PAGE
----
Because it references several posts, what follows rambles a bit. Please bear with me.

Islam’s Other Handicap

In Islam’s Other Handicap, Keith DeHavelle revives a post by  Teresa Rice.

Teresa Rice at Catholibertarian wrote an interesting post about desecration of religious items. I won’t steal her pig, so to speak, but I will show an image that she found on the Internet:

The image of the Qur’an defiled by bacon would indeed be horrific to Muslims, and an incitement to violence for jihadists which make up too large a percentage of them. (continued here).

Aside: Note that  posts on two blogs, Livejournal commenting.

Thread Hijack Time

What I found curious about Islam’s Other Handicap is that the comment thread almost immediately shot off onto another topic. ford_prefect42 decided he wanted to talk about abortion (starts here). What ensued was a discussion of the appropriate time to do an abortion. The participants recognized that a moral issue is involved, but they differed over when we have an obligation to protect human life.

Consider again the subject of ‘s post. Here is the title: If This Is Considered Art Then So is Bacon in a Koran. Why do people go to the trouble of offending others with differing beliefs? Is the mere fact that someone else holds a differing belief sufficient cause to castigate them? Some people apparently think so.

What is a free society about? What makes a society free? Consider this statement.

A free people reveres the individual’s rights to life, liberty, and property. Therefore, so long as an individual does not trample upon the rights of others, a free people protects the individual’s right to do whatever he or she wishes to do.

That’s what makes abortion a knotty issue. When does a baby become a person entitled to legal protection?

Two Approaches

We seem to have two basic approaches to solving this dilemma.

  • The first is the moral issue. Based upon our religious beliefs, we each decide when a baby becomes a person. Then we debate with each other what law should say.
  • The second is whatever the law says. Some people take whatever the law says, and they equate legal practice with morality. These I believe are very confused people.

Why do some people equate legal practice with morality? I am not exactly certain, but I have observed that a lame argument that teens use with their parents seems to carry a great deal of weight. Many people actually do believe that if “everybody else” does something that something must be okay. I suppose that explains why the pro-abortion crowd is so determined to make government pay for abortions. In their minds, if everyone does it (via government funding), they must have the morally correct position.

Ideological Warfare

Thus, we end where we started. Because we instinctively fear that others will force their beliefs on us, we find the very existence of differing beliefs offensive.

With respect to abortion, THE FAMILY FOUNDATION BLOG addresses the ideological war over abortion in this post, A Lethal Assault Against The Very Idea Of Human Rights That Destroys The Moral Foundation Of Our Democracy. Here is the video that post highlights.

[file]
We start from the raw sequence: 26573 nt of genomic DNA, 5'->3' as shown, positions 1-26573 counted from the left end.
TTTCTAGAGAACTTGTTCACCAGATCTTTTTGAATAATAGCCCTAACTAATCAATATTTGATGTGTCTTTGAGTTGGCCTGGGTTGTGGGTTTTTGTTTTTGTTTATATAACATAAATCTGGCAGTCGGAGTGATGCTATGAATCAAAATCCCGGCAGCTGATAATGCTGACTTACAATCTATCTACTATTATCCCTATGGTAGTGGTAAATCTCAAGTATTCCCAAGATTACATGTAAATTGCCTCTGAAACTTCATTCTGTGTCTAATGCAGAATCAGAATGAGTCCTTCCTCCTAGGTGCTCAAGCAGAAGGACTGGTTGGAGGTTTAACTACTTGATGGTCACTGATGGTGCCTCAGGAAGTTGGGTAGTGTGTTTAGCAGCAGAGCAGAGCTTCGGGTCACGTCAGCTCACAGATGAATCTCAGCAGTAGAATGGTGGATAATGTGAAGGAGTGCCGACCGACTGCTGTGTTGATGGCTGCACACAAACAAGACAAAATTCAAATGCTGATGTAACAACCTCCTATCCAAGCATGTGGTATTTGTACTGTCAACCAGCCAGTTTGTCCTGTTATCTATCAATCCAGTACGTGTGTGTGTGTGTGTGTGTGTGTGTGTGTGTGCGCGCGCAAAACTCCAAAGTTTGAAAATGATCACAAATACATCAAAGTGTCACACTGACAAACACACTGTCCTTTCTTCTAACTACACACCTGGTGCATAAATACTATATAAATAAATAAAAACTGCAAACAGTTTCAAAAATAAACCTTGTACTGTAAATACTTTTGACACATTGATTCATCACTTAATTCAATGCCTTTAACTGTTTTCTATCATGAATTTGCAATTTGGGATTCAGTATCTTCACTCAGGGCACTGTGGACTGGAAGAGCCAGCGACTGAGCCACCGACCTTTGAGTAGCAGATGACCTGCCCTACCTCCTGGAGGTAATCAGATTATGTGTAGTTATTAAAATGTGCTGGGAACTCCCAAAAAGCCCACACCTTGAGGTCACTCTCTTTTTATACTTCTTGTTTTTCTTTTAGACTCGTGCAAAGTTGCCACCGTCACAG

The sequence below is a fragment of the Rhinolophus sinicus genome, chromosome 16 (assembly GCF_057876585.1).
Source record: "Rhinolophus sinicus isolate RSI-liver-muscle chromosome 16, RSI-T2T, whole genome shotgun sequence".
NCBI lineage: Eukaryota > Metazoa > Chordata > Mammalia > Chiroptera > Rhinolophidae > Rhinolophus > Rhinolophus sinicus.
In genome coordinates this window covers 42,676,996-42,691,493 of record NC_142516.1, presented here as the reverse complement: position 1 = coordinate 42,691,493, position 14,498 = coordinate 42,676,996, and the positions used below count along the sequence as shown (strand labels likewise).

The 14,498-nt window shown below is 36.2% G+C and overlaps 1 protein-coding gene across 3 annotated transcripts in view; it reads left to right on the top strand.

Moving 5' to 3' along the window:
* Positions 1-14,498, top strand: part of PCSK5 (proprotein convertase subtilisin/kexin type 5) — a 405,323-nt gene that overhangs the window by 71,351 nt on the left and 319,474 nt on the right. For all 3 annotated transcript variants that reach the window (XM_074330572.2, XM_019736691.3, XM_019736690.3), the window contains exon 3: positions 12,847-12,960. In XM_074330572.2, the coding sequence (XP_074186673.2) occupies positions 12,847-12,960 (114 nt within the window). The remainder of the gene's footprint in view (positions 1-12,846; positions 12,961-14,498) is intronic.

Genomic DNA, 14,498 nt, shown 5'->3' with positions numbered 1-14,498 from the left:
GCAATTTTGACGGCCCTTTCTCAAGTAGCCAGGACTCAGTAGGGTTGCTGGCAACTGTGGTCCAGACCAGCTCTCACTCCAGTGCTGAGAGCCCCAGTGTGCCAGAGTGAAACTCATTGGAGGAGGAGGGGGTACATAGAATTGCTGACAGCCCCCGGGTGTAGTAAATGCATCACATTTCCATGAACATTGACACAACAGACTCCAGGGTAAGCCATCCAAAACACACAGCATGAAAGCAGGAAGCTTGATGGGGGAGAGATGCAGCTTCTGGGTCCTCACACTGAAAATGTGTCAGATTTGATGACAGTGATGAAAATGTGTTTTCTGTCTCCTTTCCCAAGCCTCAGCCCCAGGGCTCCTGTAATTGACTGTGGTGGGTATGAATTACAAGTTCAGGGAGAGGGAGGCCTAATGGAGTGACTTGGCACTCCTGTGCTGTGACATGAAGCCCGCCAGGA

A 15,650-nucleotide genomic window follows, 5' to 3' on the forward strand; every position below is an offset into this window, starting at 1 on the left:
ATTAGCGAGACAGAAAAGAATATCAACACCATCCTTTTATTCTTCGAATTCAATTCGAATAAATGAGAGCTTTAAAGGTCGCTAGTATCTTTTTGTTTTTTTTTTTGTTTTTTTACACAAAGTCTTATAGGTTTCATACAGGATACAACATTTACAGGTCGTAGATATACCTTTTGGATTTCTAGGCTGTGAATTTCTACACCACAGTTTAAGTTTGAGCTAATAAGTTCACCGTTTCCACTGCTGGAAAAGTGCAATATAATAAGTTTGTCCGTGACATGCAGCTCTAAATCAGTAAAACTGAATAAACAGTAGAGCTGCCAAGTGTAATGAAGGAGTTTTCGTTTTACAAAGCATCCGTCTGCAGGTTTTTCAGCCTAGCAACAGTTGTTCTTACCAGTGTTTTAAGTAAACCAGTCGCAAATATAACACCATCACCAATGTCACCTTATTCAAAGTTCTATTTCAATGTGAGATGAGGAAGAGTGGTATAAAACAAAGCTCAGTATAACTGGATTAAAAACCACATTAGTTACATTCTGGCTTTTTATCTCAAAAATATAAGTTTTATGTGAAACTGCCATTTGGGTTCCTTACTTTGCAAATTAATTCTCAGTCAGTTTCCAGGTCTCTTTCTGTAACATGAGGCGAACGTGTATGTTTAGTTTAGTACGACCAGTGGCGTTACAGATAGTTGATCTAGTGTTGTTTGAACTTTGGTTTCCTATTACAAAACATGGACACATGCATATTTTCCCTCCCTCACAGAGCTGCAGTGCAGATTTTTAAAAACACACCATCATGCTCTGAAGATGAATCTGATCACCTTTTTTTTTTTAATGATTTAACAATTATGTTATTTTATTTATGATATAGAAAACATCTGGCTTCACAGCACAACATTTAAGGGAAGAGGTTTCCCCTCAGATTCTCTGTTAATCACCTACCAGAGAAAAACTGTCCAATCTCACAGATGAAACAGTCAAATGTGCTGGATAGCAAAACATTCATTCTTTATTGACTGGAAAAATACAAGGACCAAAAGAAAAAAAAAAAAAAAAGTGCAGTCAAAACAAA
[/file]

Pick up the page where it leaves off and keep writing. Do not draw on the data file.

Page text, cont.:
1. Freedom, by the way

    What a great discussion you are prompting here! Yes, I know people who equate whatever laws are on the books with morality and these days, especially, that is a dangerous mindset. (But it is the easy way out, isn’t it? Who wants to take the time and energy to really think about these things? Best to just let the government do it for you!)
    I must say it makes parenting a bit of a hopskotch. I tell my teenage son that he must obey the law but he must never relinquish the right to question law or fight to change bad law.


    1. I wish I had a simple answer for your teenage son. What we can say that ultimately God’s law trumps man’s law.

      Matthew 22:15-22 Good News Translation (GNT)

      The Question about Paying Taxes

      15 The Pharisees went off and made a plan to trap Jesus with questions. 16 Then they sent to him some of their disciples and some members of Herod’s party. “Teacher,” they said, “we know that you tell the truth. You teach the truth about God’s will for people, without worrying about what others think, because you pay no attention to anyone’s status. 17 Tell us, then, what do you think? Is it against our Law to pay taxes to the Roman Emperor, or not?”

      18 Jesus, however, was aware of their evil plan, and so he said, “You hypocrites! Why are you trying to trap me? 19 Show me the coin for paying the tax!”

      They brought him the coin, 20 and he asked them, “Whose face and name are these?”

      21 “The Emperor’s,” they answered.

      So Jesus said to them, “Well, then, pay to the Emperor what belongs to the Emperor, and pay to God what belongs to God.”

      22 When they heard this, they were amazed; and they left him and went away.

      But when does God’s law trump man’s law? What will your son decide? I expect he will begin with the example of his parents.


      1. Freedom, by the way

        I believe you nailed it, Tom. “God’s law trumps Man’s law.” I jokingly (1/2?) tell my son that I promise I won’t get thrown in jail until he’s old enough to take care of himself!


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